17:44 Nameless Michael shows off how his trackpad on a Lenovo Ultrabook he’s had for a year works just like a touch screen. Swipe from the right edge in launches the charms bar. Swiping from the left in switches through open apps, just like a touch screen. Laptop users have far better ways to interact with the OS than desktop users.
17:43 The Xbox video store allows for rentals for movies, series and there’s a choice of 30 million songs on the music service.
17:40 Julie Andrews and Michael (didn’t catch his name) approach the stage to show how Windows 8 works seamlessly with existing hardware.
17:38 A rather impressive figure is the 420 million devices that are apparently compatible with the WART platform. Sinofsky says that more than 50% of currently available printers and their drivers are compatible out of the box.
17:36 Now we’re onto the ARM platform and why its so different. It runs a suite of built-in apps that are separate from regular x86 software and apps for WART are only available from the Windows store, rather than the regular methods we’ve installed applications in the past on the desktop.
17:33 Sinofsky: “Windows 8’s app store and development tools are the best and most user-friendly tools we’ve ever designed.”
17:32 Microsoft’s vision was for an OS capable of working on large touch-screened PCs that are boardroom, kitchen and lounge-friendly.
17:31 Every copy of Windows 8 will come with a How-To on-screen manual for new users and those coming from Windows 7 will find that all their shortcuts still work and their programs operate the same way.
17:30 The beta testing that was carried out by the community spanned over a total of ten billion hours of testing. That’s impressive!
17:28: “We’re seeing astonishing speed upgrades. We’re talking 13% more battery life on the same hardware, cold boots of under 10 seconds and faster resumes than we could have imagined than when we started.”
17:27 Today also marks the opening of the Windows Store online across the globe. 45 countries will get the initial roll-out, with 135 countries featuring the store in just under six months from now.
17:26 Sinofsky goes on a bit about the ARM development and how it was all blogged from start to finish. Over 6 million PCs were part of the beta tests across the globe. “No other company’s software gets that kind of real-world beta test.”
17:25 “Today, the role of the PC has changed so much that today, we couldn’t have coped with the kind of tech available back in 1995.”
17:23 Skydrive has over 11 million photos, 550 million documents, with 2.2PB of data added to the service each week.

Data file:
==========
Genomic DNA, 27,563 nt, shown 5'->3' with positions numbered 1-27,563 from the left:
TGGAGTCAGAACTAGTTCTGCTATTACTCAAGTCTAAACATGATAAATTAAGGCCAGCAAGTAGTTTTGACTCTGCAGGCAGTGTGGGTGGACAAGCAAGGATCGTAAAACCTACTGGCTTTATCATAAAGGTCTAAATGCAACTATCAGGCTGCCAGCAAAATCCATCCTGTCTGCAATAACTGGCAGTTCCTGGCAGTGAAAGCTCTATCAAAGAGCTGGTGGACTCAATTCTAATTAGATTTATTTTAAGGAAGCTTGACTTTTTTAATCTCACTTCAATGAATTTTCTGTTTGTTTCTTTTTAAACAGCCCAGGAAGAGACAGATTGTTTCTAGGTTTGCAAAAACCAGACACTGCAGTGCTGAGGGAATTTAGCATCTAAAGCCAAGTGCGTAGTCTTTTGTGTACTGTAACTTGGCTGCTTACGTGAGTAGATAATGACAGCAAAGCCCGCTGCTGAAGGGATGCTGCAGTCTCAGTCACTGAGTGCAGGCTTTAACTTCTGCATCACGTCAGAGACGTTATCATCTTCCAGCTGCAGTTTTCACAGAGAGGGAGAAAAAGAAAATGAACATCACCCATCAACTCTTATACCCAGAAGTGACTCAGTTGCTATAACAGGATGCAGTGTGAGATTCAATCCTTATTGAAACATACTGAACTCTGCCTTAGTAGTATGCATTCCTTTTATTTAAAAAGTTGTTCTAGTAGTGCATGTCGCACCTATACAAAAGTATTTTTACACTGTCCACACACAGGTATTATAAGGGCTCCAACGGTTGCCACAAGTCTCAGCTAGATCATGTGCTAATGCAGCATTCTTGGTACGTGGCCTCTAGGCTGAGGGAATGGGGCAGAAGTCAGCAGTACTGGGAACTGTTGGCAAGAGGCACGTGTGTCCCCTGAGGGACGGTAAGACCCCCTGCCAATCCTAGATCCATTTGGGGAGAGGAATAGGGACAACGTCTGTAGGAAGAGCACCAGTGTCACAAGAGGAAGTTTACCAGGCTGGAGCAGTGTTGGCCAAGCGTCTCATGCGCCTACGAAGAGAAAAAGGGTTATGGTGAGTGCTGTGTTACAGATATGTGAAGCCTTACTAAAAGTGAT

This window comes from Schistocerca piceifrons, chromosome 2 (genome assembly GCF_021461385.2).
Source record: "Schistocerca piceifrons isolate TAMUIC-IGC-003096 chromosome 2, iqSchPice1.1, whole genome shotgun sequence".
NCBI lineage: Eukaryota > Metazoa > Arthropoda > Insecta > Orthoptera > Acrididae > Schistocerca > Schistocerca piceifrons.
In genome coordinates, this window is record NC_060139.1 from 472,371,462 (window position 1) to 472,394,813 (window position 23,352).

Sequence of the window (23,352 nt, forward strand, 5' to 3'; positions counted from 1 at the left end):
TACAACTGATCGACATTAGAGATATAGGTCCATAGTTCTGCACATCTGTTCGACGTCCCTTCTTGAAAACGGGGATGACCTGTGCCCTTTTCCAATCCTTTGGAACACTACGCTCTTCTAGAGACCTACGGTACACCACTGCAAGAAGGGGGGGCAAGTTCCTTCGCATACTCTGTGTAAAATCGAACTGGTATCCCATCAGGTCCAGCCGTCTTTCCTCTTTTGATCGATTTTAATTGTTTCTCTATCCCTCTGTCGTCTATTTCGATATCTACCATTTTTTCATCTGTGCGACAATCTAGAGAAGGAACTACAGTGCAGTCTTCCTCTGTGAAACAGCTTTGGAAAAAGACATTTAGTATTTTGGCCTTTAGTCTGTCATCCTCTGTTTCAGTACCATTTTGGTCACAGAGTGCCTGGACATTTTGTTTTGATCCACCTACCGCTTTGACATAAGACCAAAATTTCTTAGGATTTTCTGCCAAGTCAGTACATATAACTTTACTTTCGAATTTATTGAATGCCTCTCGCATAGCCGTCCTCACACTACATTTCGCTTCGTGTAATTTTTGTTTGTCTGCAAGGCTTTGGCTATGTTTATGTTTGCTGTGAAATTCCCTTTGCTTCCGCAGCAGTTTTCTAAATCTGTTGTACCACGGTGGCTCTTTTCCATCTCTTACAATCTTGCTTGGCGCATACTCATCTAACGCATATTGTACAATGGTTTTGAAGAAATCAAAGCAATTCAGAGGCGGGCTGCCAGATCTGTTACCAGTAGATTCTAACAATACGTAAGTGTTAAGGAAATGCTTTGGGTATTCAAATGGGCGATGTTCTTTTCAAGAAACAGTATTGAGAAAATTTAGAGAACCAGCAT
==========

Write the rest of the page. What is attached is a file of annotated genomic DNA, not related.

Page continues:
17:22: Over 660 million Windows 7 licenses sold. More than half of worldwide enterprises have used Windows 7 in their networks.
17:21: Steven Sinofsky takes to the stage. He calls Windows 8 a “new era in computers.”
17:19 The world is ready indeed, Microsoft. There’s a quick launch video to show what customer reaction has been over the last year.
17:14: Looks like switching from Telkom to the free Afrihost bandwidth given to NAG subscribers did the trick.
17:07: Looks like I spoke too soon, its already messing with me :-/
17:00 The Live Stream is now active on Microsoft’s site, you’ll need Silverlight to view it. I wrote earlier this year that I hate Silverlight and I hope my 1Mb/s line doesn’t give it the chance to mess around with me.
16:58: There’s also a rather large stand at the booth that has been made up to look like…a small city?
16:56: It looks pretty busy!
16:44: While you’re waiting, there’s a small flamewar being carried out by two tech sites: ZDNet’s Ed Bott writes that Windows 8 is merely introducing the same change as Windows XP but will end up being as revolutionary as the ten-year old dinosaur, while Roughly Drafted blogger Daniel Dilger says the opposite, painting 8 in the same light as Windows Vista.
16:41: For those of you who’s like to jump in only when the Keynote by Ballmer begins, you can use this online clock by Time And Date to keep track of when you can come back here. The event starts at 11.15AM EDT time.
16:27: So I’m waiting patiently for the event to start, which should be in the next 30 minutes or so according to my calculations. You can see the Live Keynote for yourself on Microsoft’s Website or you can elect to just stay here with me as I try keep up with everything.